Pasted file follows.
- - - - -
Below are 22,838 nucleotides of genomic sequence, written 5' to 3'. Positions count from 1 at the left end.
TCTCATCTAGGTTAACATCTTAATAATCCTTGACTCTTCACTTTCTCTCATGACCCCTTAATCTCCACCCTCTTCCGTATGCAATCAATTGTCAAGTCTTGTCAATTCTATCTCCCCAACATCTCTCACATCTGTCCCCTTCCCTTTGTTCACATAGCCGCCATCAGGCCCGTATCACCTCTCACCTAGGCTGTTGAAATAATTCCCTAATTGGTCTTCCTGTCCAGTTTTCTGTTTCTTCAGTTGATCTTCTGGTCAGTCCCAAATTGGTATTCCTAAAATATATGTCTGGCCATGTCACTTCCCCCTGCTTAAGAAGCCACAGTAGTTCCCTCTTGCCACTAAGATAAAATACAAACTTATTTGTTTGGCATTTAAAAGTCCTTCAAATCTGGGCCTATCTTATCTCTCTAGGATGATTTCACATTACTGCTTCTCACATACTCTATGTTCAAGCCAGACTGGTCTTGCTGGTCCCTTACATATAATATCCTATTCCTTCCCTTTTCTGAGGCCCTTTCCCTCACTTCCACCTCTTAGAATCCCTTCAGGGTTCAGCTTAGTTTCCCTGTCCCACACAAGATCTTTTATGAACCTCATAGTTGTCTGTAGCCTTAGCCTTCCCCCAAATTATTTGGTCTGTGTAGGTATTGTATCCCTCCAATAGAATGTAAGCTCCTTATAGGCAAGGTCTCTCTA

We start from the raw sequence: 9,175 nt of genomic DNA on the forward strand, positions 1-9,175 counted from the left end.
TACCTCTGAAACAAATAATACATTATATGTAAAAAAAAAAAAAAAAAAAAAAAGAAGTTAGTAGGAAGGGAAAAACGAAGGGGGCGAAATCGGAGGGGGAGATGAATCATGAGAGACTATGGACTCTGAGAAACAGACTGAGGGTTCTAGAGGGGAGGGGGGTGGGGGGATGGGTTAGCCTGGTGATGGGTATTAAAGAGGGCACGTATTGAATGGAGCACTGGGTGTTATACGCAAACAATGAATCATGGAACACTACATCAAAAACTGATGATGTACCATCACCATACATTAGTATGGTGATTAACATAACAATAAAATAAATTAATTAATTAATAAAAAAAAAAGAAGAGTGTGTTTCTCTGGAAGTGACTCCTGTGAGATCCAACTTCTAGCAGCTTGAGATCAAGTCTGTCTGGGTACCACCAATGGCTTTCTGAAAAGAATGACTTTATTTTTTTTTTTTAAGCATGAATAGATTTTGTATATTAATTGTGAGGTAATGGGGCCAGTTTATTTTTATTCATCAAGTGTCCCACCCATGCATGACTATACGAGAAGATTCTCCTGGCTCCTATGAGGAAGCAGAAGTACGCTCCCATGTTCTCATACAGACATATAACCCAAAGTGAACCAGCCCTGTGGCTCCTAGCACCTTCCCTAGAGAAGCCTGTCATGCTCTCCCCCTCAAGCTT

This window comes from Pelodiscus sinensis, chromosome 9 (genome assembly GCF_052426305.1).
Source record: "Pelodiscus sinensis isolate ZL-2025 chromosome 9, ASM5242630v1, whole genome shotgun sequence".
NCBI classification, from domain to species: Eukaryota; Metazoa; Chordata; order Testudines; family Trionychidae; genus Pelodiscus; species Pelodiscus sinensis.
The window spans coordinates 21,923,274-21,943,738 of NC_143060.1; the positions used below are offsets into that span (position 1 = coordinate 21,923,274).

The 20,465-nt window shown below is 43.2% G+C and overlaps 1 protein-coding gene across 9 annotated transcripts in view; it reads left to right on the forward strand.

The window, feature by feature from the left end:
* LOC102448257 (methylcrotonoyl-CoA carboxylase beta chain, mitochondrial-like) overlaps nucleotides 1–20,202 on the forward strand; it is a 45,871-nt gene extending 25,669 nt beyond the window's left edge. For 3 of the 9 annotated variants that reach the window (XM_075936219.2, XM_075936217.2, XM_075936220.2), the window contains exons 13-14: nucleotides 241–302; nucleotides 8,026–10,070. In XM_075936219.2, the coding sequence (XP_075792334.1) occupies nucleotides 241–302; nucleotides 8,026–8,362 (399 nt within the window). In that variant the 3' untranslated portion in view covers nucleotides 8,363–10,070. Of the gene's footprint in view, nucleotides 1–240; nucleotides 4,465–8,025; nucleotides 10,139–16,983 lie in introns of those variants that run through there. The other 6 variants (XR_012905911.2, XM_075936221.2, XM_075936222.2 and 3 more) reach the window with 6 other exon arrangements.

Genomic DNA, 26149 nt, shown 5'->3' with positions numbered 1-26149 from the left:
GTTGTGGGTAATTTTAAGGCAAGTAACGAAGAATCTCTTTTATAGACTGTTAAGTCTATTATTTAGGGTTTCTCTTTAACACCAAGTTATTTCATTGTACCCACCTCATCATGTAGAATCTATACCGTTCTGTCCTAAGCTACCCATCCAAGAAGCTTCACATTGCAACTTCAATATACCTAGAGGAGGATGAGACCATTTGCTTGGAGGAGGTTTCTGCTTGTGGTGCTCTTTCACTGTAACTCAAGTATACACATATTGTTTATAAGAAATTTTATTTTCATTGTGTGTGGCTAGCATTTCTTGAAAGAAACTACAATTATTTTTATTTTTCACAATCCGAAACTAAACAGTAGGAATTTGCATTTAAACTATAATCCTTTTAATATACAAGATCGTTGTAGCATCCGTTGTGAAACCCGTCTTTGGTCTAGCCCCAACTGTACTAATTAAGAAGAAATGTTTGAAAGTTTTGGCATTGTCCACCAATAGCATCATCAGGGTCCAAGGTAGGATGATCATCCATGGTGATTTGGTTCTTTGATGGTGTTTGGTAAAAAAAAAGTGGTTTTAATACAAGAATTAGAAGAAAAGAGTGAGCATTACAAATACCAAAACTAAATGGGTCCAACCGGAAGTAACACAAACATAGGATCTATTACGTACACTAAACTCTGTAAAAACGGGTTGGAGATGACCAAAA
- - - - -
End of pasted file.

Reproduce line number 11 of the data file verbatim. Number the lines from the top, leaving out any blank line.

* LOC102448257 (methylcrotonoyl-CoA carboxylase beta chain, mitochondrial-like) overlaps nucleotides 1–20,202 on the forward strand; it is a 45,871-nt gene extending 25,669 nt beyond the window's left edge. For 3 of the 9 annotated variants that reach the window (XM_075936219.2, XM_075936217.2, XM_075936220.2), the window contains exons 13-14: nucleotides 241–302; nucleotides 8,026–10,070. In XM_075936219.2, the coding sequence (XP_075792334.1) occupies nucleotides 241–302; nucleotides 8,026–8,362 (399 nt within the window). In that variant the 3' untranslated portion in view covers nucleotides 8,363–10,070. Of the gene's footprint in view, nucleotides 1–240; nucleotides 4,465–8,025; nucleotides 10,139–16,983 lie in introns of those variants that run through there. The other 6 variants (XR_012905911.2, XM_075936221.2, XM_075936222.2 and 3 more) reach the window with 6 other exon arrangements.